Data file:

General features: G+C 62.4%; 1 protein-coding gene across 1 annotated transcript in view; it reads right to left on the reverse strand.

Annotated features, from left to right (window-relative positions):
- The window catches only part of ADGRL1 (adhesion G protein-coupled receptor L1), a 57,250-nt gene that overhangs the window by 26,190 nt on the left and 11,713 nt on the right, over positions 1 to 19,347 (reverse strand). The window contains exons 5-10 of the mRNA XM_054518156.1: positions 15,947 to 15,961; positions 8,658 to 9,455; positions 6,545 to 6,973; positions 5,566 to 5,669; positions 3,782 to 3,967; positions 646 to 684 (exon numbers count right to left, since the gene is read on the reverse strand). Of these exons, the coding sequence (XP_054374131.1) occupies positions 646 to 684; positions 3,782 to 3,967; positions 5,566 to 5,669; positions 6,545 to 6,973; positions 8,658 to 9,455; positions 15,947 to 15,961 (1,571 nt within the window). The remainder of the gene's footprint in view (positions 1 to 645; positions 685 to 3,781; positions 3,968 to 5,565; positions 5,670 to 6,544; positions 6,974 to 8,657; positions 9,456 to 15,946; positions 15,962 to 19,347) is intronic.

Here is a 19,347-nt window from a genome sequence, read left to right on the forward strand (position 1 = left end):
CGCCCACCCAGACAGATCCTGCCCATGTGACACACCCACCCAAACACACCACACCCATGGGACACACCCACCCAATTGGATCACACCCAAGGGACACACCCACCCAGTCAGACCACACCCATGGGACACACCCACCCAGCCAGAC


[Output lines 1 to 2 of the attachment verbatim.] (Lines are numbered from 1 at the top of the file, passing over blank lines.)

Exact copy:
General features: G+C 62.4%; 1 protein-coding gene across 1 annotated transcript in view; it reads right to left on the reverse strand.

Annotated features, from left to right (window-relative positions):